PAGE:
Some years ago, when I was teaching at a community college in Maryland, one of my English department colleagues stopped by my office. She’d heard that I’d recently had a story published, she said, and she’d love to have me speak to her creative writing class. I accepted the invitation and asked what topics she’d like me to discuss. “Well,” she said, “the most important thing is for the students to get a sense of what serious writing is. I want them to understand that they don’t have to fill their stories with violence and murder.”
This was awkward. “Actually,” I said, “my stories are filled with violence and murder. I write mysteries.”
I know she didn’t literally gasp and turn pale and back out of my office, even though I remember the scene that way. She just smiled nervously, mumbled something or other, and got the hell out. Later that afternoon, I found a note in my mailbox. My colleague had checked her syllabus more carefully, it said, and realized that she had an overwhelming amount of material to cover in that class. She wouldn’t need my services as a guest speaker after all.
Over the years, most of my faculty colleagues have been more tactful than that woman, but I know many of them share her opinion of mysteries. To many academics, and to many others who fancy themselves intellectuals, mysteries aren’t respectable. Even those who confess to reading mysteries occasionally do so with a self-deprecating shrug, the sort of shrug that might accompany an admission that they sometimes crave Big Macs or watch a few minutes of professional wrestling while flipping channels. Mysteries are guilty pleasures. They definitely aren’t worth taking seriously.
Obviously, most mysteries aren’t great literature. Neither is most so-called literary fiction. Probably, most of the plays written and performed during Shakespeare’s time were pretty bad, and so were most of the novels published during Austen’s day. Probably, in any period, most of the things that make it into print are mediocre at best and will quickly fade into obscurity. I think that’s true of our own time—and I think it’s just as true of most literary fiction as it is of most mysteries. I also think that in the hands of a truly gifted writer—a Dorothy Sayers, for example, or a Ruth Rendell—a mystery can be just as good as a first-rate literary novel. If most mysteries—definitely including my own—don’t rise to that level, that’s a reflection of the writer’s limitations, not of the limits of the mystery form. And, once again, most literary novels don’t rise to that level, either.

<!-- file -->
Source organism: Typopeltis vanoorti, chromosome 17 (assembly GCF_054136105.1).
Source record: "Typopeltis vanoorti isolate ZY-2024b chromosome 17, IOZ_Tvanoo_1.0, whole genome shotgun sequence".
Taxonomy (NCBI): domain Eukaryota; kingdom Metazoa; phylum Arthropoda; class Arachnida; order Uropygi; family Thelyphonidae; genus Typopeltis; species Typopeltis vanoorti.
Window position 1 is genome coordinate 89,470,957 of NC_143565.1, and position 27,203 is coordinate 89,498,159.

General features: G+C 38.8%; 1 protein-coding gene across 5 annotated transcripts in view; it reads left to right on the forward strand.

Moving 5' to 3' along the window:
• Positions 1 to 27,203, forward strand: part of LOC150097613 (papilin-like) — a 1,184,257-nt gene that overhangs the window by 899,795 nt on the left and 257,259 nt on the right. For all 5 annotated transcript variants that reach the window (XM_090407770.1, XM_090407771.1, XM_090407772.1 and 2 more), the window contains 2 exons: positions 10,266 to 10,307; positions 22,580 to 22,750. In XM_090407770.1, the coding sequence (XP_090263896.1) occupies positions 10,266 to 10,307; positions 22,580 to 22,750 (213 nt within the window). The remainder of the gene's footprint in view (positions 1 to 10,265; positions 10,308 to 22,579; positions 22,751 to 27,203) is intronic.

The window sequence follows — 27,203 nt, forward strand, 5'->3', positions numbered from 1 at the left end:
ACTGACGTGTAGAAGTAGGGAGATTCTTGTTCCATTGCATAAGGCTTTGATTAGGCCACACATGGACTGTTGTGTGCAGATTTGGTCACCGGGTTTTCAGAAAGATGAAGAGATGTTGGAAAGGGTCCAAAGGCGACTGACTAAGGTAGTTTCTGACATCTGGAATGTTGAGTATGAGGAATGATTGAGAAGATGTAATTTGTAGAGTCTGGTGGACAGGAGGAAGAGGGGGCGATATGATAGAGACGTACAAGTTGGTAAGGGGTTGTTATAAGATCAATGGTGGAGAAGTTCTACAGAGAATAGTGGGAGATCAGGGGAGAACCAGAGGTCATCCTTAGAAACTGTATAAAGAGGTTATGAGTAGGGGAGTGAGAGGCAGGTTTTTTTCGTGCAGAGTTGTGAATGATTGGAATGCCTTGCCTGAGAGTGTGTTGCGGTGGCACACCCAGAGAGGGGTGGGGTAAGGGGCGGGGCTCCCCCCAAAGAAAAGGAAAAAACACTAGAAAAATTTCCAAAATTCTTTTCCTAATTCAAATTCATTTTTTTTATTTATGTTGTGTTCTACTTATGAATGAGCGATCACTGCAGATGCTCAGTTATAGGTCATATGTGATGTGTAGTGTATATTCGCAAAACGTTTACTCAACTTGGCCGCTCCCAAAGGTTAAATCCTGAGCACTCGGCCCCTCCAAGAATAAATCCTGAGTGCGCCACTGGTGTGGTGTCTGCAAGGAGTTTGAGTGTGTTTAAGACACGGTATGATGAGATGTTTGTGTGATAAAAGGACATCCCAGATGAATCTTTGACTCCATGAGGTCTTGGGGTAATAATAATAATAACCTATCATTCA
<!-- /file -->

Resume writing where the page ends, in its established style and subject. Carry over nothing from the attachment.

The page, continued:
So why are mysteries singled out for scorn? I think it’s at least partly because they don’t conform to some contemporary ideas about what serious fiction should be. And I think that the things that make my colleagues look down on mysteries are the same things that make me like and respect mysteries so much.
First of all, I think, mysteries are suspect because they’re popular. If millions of people can understand and enjoy them, how good can mysteries be? Real literature should be so sophisticated, so subtle and obscure and rarefied, that it can be appreciated only by the elite few. This attitude was epitomized by a 2001 incident in which author Jonathan Franzen confessed to being embarrassed when Oprah Winfrey selected his novel The Corrections for her book club. It made him “cringe,” he said, to have his work associated with the “schmaltzy, one-dimensional” books on Oprah’s list. Essentially, he thought his novel was too good to be appreciated by Oprah’s viewers: The Corrections was “a hard book for that audience,” he said.
We can imagine what Jonathan Franzen thinks of mysteries. But the idea that good literature should not appeal to a wide audience is relatively new. Shakespeare, Jane Austen, Charlotte Bronte, Charles Dickens, Anthony Trollope, Mark Twain—all were popular authors, and I doubt any of them were embarrassed by that. I’d guess, in fact, that the desire to reach a wide audience was among the reasons that these writers chose genres that were popular in their times. P.D. James has said that “if Jane Austen were writing today, she might very well be our greatest mystery novelist.” I agree, and I’d guess that if Bronte, Dickens, Trollope, and Twain were still around, they might choose to write mysteries, too. (I recently read an article—by an academic, no less—arguing that Jane Eyre is the first true detective novel, with Jane piecing together clues to try to solve the mystery of the madwoman in the attic.) Would it be going too far to suggest Shakespeare might also opt for mysteries? Maybe—although Hamlet’s a determined, clever detective as he tries to uncover the truth about his father’s death, and other plays, such as Macbeth, also center on murder. Maybe Shakespeare would be more likely to write some well-plotted, psychologically probing mysteries than to pen ethereal little tales about sensitive souls coming of age.